Set the Mood: Wedding Floral Trends

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Floral creations reflect your personality and leave a lasting impression on your guests. This year’s floral design trends range from classic to vibrant, monochromatic to bursting with colors, minimalist to extravagant. It’s less about tradition and more about personal expression and creativity.

Sustainability, local sourcing, textures, bold color palettes and unexpected inclusions give brides and designers a no-holds-barred opportunity to express themselves. An emphasis on supporting local growers reflects a broader societal shift toward responsible consumption. This trend is driven by growing awareness of the environmental affects of mass-produced, imported flowers, which can involve systems for growth, storage and transport that consume massive amounts of energy.

Lively and Bright
In 2024, brides expect to use high-impact, eye-catching, vibrant colors. Guests will see a lot of vibrant pinks, oranges, yellows, purples and electric blues. Designers can create a bold look with rich colors such as emerald green, burgundy, dark blues and dark purples, adding a touch of sophistication and drama to your wedding. Dahlias, peonies, ranunculus, fuschias and anthuriums all fit this profile.

If your vision is to break away from the balanced, rounded bouquet, centerpieces and backdrops, think about a free-form design. Florals, greenery, succulents, even additions such as small branches, weeds, herbs, grasses and fern fronds can give your display the impact of an organic creation.

Dramatic and sculptural floral elements are expected to make an appearance, with large quantities of single flowers grouped together creating fantastic statement pieces.
This approach shifts the focus away from the micro design elements, and the eye sees the overall shape of the design.

Asymmetry combines with a minimalist approach using unique elements such as dried flowers or herbs intermixed with fresh blooms. Natural-looking bouquets and arrangements with wildflowers and unusual foliage move away from traditional roses and eucalyptus. Soft lines and floral cascades contrast with firm lines provided by twigs or succulents and provide new texture.

Imagine thistles, succulents and air plants that create an interesting visual effect and bring your vision to life. Mix different textures together in single arrangements or use them as accent pieces throughout your venue. Dried elements such as lavender or wheat stalks provide a rustic touch, larger-than-life dried palms give a modern boho twist. Dried banana leaves have a contemporary sculptural feel.

The unexpected, such as berries, fruits and vegetables used as seasonal accents, introduce a fresh element.

Statement Pieces
A trend gaining traction is using floral arches, chandeliers, hanging and floating arrangements composed of fresh blooms cascading from a primary element of your venue design. Combined with this trend is the use of minimal, carefully designed table centerpieces that complement the statement piece. It can create a dramatic, fairy-tale atmosphere that surprises and photographs exceptionally well.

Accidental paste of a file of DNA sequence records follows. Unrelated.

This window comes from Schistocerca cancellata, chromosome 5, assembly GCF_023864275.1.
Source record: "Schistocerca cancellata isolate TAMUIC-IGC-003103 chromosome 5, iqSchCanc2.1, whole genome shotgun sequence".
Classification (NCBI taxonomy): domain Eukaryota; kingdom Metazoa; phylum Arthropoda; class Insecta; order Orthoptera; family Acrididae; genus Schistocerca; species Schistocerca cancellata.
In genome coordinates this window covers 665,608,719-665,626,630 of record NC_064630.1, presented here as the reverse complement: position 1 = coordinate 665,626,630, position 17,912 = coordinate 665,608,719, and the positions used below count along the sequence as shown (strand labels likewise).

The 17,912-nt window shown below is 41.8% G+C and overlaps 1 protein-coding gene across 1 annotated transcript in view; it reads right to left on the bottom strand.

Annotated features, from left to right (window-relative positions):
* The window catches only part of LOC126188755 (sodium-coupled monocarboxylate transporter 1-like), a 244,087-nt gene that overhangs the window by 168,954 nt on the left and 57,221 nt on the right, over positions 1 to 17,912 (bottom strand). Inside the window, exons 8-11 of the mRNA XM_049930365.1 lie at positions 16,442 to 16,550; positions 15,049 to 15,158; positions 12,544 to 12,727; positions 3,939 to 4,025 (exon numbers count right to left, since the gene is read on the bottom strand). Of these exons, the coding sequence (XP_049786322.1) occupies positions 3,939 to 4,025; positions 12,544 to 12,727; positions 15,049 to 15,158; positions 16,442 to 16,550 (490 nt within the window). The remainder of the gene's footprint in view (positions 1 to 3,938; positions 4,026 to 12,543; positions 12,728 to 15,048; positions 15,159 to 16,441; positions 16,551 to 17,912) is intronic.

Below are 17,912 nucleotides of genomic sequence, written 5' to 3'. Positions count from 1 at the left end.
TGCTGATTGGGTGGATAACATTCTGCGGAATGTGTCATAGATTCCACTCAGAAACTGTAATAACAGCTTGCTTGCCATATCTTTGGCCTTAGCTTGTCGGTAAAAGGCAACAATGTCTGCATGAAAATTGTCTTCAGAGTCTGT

The Classics
Favorites such as peonies, dahlias, ranunculus, garden roses and lilies will remain popular choices; more modern blooms such as cosmos, chamomile, ornamental kale, scabiosa and tiny textures will be added. Not to be left out are lilies, tulips, orchids and hydrangeas. All are timeless blooms that provide a touch of romance and sophistication.
To be truly eco-friendly, consider using potted plants in your décor. After the wedding, they can be taken home, gifted to guests or replanted, making for a sustainable, zero-waste floral solution.

She’s endured for 60 years; thanks to the movie, pink will be around for the foreseeable future. If you’re embracing the color and trend, there are almost limitless options for wedding floral design. Pink comes in a world of hues and shades, from the lightest, most pastel iterations, warm peach tones, watermelons and corals to vibrant magenta and deep, almost purple tones.

Think about using different shapes and textures of pinks and pink-colored leaves, such as caladiums, rex begonias, arrowhead plants and all the rainbow of pink-tinted succulents such as echeverias. Pair with cymbidium orchids in a deeper shade.

Repurpose and Donate
Extend the joy of the wedding by donating your floral arrangements to a charity, hospital, care home or homebound individuals. Brides who have church weddings frequently leave their florals for a later worship service.

Chances are your city has a business or nonprofit that will organize repurposing your flowers. Forget Me Knot in Philadelphia, Pennsylvania, started after Leona Davis planned her daughter’s wedding and asked, “What happens to our flowers?” Following the wedding, the family divided the flowers into bouquets and delivered them to a local nursing home. “When we saw the residents’ faces upon receiving the flowers and hearing the bride and groom’s love story, our hearts erupted with love and gratitude. It was clear that we couldn’t stop with this wedding!” she writes on the website.

No matter what your wedding theme is, choose flowers that you love and that represent your personal style and vision.

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